Surinamese | Venezuelan/Curaçaoan
I identify as a mixed, heterosexual and spiritual woman. My mother is Surinamese but was born and raised abroad and my father is half Venezuelan and half Curaçaoan. His father was a Sephardic Jew who was born in Venezuela and spent his later life between Venezuela and Curaçao. My parents met on Curaçao and I spent a big part of my life on this Caribbean island. My upbringing was quite international as my extended family was spread over several countries, I started traveling at the age of two. As a teenager I moved to Amsterdam where I lived until my early twenties. Ever since I’ve spent a few months living in Tallinn and Rio de Janeiro, 1.5 years in Brussels and I currently work in Cairo.
Growing up I always knew I was mixed as it was very much talked about in my home. You can say that diversity was celebrated in my family. There wasn’t any specific tradition we celebrated, but my Surinamese, Venezuelan, Jewish and Curaçaoan side were all embraced. It made me very well aware of my cultural background from a very young age.
I haven’t experienced anything negative due to my cultural background and am very comfortable among all cultures and ethnic groups. I do, however, favor international communities where people generally tend to be more open minded and highly adaptive and where differences don’t matter. As a child my friends were either Surinamese, Dutch or mixed-race themselves and belonged to the international community, meaning that they eventually moved overseas. My friends now are very diverse in origin, sexuality, religion, lifestyle, social class and location.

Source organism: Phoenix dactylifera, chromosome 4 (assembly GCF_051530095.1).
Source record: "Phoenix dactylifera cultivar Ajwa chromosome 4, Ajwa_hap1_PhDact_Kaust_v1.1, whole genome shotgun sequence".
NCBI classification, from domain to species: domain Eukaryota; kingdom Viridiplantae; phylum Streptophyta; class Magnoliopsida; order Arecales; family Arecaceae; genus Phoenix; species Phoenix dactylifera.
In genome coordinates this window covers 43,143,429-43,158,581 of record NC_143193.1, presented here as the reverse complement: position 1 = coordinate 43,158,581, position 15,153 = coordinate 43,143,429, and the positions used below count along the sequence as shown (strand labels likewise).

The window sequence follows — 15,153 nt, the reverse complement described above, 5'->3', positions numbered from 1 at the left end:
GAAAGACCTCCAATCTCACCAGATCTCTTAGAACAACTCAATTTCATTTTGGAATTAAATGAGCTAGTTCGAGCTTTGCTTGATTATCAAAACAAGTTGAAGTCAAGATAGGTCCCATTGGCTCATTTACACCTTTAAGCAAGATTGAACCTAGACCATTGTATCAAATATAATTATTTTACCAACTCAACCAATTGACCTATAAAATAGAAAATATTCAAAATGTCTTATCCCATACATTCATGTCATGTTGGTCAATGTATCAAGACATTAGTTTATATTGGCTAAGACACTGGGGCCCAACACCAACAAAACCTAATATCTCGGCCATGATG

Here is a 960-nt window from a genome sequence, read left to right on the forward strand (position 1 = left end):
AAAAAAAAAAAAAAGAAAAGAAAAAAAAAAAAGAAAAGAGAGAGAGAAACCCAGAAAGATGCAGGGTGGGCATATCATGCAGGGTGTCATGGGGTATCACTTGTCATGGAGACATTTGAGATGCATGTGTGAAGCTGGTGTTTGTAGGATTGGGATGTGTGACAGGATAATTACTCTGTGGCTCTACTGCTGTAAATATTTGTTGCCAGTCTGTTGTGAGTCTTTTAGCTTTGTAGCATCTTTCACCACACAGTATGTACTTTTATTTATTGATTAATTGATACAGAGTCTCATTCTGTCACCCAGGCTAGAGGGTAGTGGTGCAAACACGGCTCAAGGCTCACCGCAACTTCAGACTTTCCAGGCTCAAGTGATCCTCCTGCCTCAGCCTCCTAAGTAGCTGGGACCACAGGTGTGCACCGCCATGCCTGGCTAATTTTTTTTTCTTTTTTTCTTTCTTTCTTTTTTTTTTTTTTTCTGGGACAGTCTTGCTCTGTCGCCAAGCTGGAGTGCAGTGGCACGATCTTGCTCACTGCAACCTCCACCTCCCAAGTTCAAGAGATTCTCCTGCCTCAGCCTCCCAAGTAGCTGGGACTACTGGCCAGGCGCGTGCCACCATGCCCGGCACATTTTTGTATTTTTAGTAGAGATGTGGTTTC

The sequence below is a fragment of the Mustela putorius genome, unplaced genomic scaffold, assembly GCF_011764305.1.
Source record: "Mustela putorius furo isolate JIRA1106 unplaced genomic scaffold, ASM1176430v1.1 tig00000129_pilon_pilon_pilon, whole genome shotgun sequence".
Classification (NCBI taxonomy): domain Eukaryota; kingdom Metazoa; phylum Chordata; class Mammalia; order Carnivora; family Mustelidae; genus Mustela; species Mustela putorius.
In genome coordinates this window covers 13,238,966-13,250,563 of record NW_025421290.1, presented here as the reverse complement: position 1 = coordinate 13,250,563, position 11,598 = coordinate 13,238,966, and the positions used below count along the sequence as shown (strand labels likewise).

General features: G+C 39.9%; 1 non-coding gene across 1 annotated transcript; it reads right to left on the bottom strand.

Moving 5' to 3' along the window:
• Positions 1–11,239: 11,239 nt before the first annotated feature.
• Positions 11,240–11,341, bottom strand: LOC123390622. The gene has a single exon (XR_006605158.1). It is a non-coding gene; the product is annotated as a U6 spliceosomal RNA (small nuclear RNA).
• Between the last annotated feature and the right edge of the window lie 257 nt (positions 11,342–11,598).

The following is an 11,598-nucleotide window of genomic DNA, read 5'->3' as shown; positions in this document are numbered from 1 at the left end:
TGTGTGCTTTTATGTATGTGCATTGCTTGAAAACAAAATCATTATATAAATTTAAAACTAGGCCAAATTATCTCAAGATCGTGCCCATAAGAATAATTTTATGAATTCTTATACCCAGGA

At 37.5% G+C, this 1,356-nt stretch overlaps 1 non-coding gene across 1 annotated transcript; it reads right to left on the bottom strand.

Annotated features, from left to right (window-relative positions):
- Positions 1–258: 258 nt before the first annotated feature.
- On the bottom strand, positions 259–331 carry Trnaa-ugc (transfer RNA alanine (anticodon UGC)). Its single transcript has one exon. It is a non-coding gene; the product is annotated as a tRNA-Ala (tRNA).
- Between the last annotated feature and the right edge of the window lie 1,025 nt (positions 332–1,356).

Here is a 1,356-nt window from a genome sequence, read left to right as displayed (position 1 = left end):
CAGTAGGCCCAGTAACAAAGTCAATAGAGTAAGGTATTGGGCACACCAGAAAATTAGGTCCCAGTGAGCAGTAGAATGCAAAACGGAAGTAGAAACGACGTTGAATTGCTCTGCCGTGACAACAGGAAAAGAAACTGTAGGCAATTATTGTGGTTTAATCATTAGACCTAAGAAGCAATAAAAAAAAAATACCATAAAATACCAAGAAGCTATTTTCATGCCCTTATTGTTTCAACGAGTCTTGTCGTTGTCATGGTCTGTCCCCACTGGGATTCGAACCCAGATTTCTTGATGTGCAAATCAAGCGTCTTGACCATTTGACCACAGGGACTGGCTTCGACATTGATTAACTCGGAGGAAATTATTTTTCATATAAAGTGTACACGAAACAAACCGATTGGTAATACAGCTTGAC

I grew up with Dutch, English, Spanish, the Surinamese creole and the Curaçaoan creole. Dutch and English I speak fluently, Spanish I speak on an intermediate level and I have a basic knowledge of the creole languages. English is definitely my most dominant language.
I connect the most with Suriname as that was my home culture growing up. It was the food I ate, the children’s songs I listened to and the national anthem I sang. However, I feel the most local in Amsterdam as that’s the first place where I made friends with mostly locals. I’ve always had an affinity with Israel as well and now in my late twenties my interest in Venezuela has increased.
I have different answers regarding the question ‘where I’m from’ and it totally depends on my willingness to explain or the other person’s level of interest. My answers thus range from ‘Amsterdam’ or ‘Suriname’ to a full explanation of both of my parents’ cultures and which countries I grew up in. Generally, I don’t like this question as I simply don’t have a standard answer. My origin, birthplace, nationality, the countries I grew up in and where I currently live are all different countries.
I’m still an avid traveler and prefer an international life over a local one. With such a diverse background I eventually lack a true cultural identity and adapt to whatever place I travel or move to. I’m a cultural chameleon.